thing that has a place in the composition, must re- 
main as they are put upon the stone. The limitations 
of lithography are, however, fully recognized by 
Whistler. It would indeed be a surprise if from an 
artist who has given us the portrait in the Luxem- 
bourg, " The Thames in Ice," and other Chelsea 
studies, " The Little White Girl " (not to be con- 
founded with "The White Girl"), the Carlyle and 
that harmony in grey and green, " Miss Alexander," 
we should suddenly receive a lithograph that was 
insignificant or commonplace, just because it chanced 
to be a lithograph. 

Mr. Whistler has never been driven to find his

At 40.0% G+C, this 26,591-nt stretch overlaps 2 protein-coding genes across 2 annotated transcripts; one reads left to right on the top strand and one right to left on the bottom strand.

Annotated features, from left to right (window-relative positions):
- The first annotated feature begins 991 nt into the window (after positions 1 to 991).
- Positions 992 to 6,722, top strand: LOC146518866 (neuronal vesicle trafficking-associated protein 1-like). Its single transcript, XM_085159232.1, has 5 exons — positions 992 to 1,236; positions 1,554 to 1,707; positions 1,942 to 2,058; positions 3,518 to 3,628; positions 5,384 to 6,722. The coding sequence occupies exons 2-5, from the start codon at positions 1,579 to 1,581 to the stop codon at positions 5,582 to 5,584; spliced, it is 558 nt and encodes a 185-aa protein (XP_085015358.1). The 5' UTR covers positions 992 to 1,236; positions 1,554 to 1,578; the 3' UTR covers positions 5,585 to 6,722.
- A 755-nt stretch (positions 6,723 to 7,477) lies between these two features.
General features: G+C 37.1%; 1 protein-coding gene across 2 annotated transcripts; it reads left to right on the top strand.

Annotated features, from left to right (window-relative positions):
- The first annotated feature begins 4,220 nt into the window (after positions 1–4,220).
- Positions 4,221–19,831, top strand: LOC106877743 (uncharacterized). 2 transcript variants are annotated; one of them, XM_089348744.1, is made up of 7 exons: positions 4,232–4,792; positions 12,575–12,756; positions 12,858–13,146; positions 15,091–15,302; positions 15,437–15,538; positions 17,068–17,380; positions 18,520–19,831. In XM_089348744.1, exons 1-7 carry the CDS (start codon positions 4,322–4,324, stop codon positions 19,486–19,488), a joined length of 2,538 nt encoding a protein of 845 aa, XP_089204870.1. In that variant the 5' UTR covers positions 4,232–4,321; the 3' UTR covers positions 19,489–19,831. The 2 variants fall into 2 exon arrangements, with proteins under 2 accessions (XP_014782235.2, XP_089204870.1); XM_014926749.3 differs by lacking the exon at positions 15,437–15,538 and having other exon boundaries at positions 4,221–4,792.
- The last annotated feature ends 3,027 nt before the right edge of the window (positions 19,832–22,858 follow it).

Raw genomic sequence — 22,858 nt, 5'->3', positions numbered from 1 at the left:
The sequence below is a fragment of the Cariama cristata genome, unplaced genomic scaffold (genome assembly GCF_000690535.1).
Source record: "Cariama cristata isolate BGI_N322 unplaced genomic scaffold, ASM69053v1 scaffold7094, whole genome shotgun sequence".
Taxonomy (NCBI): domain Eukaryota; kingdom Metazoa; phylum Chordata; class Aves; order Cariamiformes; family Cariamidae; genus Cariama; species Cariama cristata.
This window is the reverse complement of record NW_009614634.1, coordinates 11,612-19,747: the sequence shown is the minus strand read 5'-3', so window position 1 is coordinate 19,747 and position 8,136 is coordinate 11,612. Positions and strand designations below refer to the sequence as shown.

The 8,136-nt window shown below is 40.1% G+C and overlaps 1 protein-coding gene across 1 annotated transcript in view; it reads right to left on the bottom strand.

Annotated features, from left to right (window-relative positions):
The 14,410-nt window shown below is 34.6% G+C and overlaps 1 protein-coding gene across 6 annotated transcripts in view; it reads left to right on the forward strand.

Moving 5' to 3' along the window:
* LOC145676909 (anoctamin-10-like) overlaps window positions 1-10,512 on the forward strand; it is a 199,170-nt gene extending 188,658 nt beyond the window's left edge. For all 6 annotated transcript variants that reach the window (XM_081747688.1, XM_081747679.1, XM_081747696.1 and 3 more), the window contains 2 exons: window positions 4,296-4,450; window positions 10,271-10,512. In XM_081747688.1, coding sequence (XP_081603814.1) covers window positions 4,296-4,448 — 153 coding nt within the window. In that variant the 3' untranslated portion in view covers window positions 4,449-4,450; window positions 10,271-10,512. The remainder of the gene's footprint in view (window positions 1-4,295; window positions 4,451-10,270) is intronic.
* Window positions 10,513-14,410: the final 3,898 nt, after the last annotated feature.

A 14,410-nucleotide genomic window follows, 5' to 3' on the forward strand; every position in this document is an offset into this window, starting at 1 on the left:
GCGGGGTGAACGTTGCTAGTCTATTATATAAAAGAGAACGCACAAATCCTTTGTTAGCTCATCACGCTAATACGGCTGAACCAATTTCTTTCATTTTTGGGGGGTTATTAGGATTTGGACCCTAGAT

picture subjects elsewhere than in the life that is 
just around him. Whatever the medium in which 
he chooses to give voice to his art there is in his 
immediate surroundings ample material. The tum- 
ble-down shop, the careless and often unconsidered 
turn of a woman's head, the formal garden and its 


James McNeill Whistler 

terraces, the seething life of London or Paris, the 
fishing fleets and their tall masts, even the thick 
English fog that usually repells, all these things 
furnish motifs to Whistler and he has played with 
such material and fixed it upon an appropriate art 
base, to live and give eye pleasure and solace to 
others from his point of view quite as certainly as 
have the master poets played with rhythm and 
cadence in verse that shall give ear pleasure. Mr. 
Whistler has made many portraits on stone. He 
has worked out of doors and it has well been said 
of him that he stands preeminent among painters